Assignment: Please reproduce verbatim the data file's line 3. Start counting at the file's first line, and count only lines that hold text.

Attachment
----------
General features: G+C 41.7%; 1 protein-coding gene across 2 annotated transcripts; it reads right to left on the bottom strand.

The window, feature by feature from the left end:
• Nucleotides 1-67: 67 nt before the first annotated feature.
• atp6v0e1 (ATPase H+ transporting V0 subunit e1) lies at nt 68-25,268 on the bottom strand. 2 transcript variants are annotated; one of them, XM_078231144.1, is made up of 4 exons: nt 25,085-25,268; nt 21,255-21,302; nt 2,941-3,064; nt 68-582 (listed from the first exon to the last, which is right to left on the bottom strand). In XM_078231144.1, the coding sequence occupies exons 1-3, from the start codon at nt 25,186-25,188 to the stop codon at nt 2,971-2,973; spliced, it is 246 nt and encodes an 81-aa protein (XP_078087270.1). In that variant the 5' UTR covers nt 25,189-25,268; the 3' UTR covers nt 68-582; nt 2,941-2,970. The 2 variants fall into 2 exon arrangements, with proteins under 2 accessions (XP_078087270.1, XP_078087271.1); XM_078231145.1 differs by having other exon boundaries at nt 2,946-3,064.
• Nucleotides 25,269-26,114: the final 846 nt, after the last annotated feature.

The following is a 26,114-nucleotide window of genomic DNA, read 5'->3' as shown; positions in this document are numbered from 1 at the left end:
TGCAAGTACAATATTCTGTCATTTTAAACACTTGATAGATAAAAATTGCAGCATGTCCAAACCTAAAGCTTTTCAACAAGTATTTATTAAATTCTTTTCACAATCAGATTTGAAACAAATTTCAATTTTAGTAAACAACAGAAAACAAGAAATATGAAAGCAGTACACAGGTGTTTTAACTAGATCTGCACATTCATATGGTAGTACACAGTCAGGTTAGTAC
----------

• Nucleotides 1-67: 67 nt before the first annotated feature.